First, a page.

The Minnesota Wild have only one piece remaining to their offseason puzzle: Calen Addison. In the span of about a year, Addison went from being rumored to be the odd man out of the Wild's future, to running their power play, to being a healthy scratch for John Klingberg, to rumored trade bait again. After those remarkable twists and turns, Addison's current status as an RFA needing a contract is remarkably ordinary.
The calendar is about to flip to September, and rosters are pretty set. So, too, is the range of salaries Addison could get on his next deal. Assuming Marco Rossi and Brock Faber make the roster, and there are no unforeseen shake-ups, the Wild have $1,643,079 in cap space remaining. Addison can make no more than that, and no less than the league minimum of $775K for this upcoming season.
A gap of less than $900K isn't that large in the grand scheme of things, but it's also everything. The Wild are, presumably, going to want that number as close to the league minimum as possible. It's not out of character for a team to want to pay a player as little as humanly possible, but there's a greater urgency for Minnesota to do this with Addison.
Every dollar the Wild pay Addison is a dollar they don't have to play with the rest of the season. Signing Addison to the league minimum would allow the team to, say, carry a full 23-player roster (but only if that 23rd player is also at the league minimum). They will probably not use that flexibility as often as possible. However, any breathing room means they'll have an easier time navigating injuries, or not running over the cap with rookie bonuses.
It's easy for people who aren't in Addison's skates and managing our actual careers to say that Addison should just take one for the team and sign a low deal to help them out. But isn't quite so easy for Addison. Evolving-Hockey projects a one-year pact for Addison to come in at around $1.05 million. $275K isn't much for Kirill Kaprizov or Matt "49 Sheets" Boldy. For Addison, it probably is, as it represents about 20% of his estimated career earnings on the table.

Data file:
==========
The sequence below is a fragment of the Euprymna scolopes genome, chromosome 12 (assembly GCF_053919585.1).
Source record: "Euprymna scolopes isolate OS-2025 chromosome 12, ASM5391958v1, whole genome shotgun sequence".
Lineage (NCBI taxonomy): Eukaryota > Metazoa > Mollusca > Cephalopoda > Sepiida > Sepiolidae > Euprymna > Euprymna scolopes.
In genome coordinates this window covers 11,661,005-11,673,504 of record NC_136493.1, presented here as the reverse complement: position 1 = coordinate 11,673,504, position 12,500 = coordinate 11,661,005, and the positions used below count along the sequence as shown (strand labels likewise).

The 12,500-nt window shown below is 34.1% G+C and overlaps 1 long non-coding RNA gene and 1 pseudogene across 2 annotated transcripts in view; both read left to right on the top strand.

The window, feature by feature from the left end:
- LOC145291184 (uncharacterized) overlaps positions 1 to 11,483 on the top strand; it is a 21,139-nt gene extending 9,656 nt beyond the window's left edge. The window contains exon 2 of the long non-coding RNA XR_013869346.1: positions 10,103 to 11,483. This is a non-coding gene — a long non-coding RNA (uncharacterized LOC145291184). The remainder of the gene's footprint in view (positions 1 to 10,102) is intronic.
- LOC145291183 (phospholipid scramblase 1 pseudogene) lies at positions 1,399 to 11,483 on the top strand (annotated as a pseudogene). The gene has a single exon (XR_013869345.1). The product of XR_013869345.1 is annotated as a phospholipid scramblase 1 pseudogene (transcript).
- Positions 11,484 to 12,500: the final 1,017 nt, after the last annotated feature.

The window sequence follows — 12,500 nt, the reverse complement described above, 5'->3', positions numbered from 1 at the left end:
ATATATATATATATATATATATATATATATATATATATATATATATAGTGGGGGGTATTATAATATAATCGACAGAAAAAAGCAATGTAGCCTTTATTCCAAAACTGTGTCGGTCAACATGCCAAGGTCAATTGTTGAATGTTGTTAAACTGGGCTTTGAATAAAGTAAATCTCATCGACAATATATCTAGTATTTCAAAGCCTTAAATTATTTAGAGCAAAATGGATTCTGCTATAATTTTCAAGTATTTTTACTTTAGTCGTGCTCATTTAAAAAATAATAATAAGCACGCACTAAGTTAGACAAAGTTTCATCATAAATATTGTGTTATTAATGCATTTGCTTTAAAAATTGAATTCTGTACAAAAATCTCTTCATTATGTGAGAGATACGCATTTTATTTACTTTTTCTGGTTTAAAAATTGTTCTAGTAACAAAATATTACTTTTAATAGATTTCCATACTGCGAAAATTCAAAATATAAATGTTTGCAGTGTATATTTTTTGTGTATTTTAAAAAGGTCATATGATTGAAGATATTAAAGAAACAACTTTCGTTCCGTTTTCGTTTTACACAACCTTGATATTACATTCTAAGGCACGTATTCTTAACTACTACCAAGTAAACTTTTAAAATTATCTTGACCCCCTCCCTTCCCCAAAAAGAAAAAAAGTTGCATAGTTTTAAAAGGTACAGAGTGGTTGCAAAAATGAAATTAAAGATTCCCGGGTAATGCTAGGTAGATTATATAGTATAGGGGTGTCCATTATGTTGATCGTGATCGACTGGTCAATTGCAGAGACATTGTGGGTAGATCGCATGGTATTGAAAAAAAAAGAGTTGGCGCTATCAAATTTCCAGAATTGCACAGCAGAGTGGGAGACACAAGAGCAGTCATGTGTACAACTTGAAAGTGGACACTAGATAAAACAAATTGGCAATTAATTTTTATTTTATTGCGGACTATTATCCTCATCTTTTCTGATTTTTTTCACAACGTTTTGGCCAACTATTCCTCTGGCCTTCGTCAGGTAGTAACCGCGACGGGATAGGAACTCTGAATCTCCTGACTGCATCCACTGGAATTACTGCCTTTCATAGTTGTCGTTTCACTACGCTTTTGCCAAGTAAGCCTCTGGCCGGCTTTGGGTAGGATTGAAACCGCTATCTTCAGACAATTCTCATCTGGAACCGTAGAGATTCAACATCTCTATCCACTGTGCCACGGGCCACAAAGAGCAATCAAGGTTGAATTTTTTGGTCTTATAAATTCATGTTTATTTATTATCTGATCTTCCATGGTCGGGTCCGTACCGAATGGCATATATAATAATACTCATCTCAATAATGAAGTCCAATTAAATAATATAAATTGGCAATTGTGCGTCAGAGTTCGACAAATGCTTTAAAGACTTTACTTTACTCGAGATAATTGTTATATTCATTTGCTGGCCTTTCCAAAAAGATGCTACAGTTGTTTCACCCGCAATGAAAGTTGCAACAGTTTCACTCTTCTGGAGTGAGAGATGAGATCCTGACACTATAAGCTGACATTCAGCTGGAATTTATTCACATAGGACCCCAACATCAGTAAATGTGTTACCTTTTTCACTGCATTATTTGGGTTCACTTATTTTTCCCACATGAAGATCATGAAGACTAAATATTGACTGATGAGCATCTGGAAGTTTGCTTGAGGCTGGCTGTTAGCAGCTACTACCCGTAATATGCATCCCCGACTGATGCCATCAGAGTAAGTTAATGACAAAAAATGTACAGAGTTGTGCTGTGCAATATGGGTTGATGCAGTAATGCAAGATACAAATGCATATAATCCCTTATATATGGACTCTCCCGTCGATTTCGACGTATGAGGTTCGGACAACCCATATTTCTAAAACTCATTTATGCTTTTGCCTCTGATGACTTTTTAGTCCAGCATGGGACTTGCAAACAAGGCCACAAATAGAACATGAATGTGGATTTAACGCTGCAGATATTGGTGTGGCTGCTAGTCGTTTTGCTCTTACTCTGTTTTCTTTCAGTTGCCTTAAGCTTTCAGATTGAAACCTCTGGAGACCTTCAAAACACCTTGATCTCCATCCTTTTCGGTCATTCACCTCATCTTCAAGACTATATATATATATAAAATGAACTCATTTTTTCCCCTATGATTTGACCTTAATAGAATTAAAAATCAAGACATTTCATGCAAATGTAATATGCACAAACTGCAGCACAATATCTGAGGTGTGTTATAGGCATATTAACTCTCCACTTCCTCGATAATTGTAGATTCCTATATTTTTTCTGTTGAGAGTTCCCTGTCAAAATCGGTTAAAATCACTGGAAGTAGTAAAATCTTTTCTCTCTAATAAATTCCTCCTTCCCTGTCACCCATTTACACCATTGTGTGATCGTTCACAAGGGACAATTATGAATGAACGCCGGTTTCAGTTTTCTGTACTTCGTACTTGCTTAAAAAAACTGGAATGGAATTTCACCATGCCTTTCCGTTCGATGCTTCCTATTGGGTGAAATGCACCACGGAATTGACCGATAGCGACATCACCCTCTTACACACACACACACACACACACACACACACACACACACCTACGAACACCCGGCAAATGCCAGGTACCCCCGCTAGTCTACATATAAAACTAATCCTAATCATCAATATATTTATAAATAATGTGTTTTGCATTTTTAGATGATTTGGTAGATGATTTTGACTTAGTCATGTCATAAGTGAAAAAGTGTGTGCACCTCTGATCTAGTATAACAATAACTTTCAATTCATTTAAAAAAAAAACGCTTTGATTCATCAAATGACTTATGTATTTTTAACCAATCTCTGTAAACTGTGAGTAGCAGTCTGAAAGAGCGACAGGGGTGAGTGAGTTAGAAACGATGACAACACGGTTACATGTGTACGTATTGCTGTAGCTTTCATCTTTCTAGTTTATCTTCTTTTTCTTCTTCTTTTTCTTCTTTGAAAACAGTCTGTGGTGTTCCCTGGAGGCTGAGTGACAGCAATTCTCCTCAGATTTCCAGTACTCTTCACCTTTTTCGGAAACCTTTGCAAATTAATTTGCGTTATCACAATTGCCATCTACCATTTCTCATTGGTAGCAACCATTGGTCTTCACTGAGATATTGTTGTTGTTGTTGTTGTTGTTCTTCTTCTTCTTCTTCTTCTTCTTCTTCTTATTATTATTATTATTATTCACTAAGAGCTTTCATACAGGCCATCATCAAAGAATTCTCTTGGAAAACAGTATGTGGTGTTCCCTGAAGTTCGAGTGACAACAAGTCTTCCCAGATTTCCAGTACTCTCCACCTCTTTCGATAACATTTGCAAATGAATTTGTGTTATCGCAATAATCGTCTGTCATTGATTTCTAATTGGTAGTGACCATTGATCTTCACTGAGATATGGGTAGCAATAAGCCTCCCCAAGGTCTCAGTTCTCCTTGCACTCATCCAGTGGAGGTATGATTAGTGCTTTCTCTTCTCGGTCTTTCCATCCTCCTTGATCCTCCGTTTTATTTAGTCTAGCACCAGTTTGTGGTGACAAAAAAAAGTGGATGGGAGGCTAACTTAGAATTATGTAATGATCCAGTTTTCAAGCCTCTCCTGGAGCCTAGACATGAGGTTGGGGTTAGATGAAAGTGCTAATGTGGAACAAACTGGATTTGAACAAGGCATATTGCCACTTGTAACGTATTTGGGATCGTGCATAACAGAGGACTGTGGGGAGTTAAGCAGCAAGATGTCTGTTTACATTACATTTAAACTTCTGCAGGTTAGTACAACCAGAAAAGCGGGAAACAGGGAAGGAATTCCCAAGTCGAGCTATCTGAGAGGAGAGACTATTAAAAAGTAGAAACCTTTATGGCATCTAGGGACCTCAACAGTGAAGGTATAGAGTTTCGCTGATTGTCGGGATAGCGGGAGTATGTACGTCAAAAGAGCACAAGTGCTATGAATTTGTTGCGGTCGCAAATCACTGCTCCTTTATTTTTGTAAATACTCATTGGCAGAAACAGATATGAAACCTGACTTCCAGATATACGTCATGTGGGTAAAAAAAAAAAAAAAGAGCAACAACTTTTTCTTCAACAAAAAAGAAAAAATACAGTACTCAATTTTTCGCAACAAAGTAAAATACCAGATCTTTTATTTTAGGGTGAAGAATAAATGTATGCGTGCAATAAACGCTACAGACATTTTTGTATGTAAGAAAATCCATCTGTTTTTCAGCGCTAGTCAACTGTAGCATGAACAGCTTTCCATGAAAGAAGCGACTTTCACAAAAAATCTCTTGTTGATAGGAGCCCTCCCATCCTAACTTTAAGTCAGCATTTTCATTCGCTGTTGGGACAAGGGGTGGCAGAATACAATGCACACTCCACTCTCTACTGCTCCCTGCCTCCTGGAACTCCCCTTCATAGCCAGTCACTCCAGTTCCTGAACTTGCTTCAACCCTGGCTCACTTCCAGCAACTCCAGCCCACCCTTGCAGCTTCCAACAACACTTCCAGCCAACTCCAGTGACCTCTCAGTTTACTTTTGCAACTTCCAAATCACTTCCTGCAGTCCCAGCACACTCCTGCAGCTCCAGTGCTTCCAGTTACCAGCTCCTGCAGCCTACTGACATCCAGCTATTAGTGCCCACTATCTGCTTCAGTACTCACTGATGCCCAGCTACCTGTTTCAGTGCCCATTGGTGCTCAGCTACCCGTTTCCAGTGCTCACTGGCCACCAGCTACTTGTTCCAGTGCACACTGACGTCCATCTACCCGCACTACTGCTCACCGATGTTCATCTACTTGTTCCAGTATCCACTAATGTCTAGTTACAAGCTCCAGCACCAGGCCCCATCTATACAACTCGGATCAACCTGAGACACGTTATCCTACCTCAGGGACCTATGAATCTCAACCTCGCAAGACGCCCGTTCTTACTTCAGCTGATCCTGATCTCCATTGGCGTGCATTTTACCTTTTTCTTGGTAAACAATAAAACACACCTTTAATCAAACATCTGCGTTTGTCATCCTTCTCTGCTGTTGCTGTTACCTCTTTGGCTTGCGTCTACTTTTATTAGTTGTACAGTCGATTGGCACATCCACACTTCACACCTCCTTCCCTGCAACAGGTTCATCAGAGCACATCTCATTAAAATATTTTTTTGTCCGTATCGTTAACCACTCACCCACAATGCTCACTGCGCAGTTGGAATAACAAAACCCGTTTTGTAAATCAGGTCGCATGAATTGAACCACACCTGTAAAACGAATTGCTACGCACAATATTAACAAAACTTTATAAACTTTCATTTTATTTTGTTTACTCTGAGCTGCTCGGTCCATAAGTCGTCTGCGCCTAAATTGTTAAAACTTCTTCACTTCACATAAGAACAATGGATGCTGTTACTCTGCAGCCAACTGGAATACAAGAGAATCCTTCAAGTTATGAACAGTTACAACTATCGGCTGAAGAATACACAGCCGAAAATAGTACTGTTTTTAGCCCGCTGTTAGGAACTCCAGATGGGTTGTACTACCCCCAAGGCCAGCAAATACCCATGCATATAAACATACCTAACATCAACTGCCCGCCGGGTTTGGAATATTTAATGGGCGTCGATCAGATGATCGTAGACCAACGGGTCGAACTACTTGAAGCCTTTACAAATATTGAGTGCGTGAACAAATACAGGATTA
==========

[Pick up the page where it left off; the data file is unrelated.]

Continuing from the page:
It's further complicated by his demotion. The Wild bringing in Klingberg to run the power play had a secondary effect of putting a cap on Addison's point totals. Addison scored 29 points in 62 games last season. Presuming that pace would hold up over 80 games, he'd be coming off a 37-point year. Points are the biggest driver of salary in the NHL, so what little earning power Addison has was deflated by the move.
Maybe it wouldn't have mattered, as Addison has zero leverage but his presence. He hasn't played enough games to be eligible for arbitration and is therefore unable to be presented with an offer sheet. The only right he has under the CBA is to say "no" to any contract he doesn't want.
Addison seems happy to be with the Wild. He's trained with Minnesota's coaches over the offseason -- a pretty unusual thing for an unsigned player -- and participated in team activities, like Minnesota Wild night at Target Field earlier this week. That at least signals it's a mere matter of time before he and the team come to some sort of middle ground.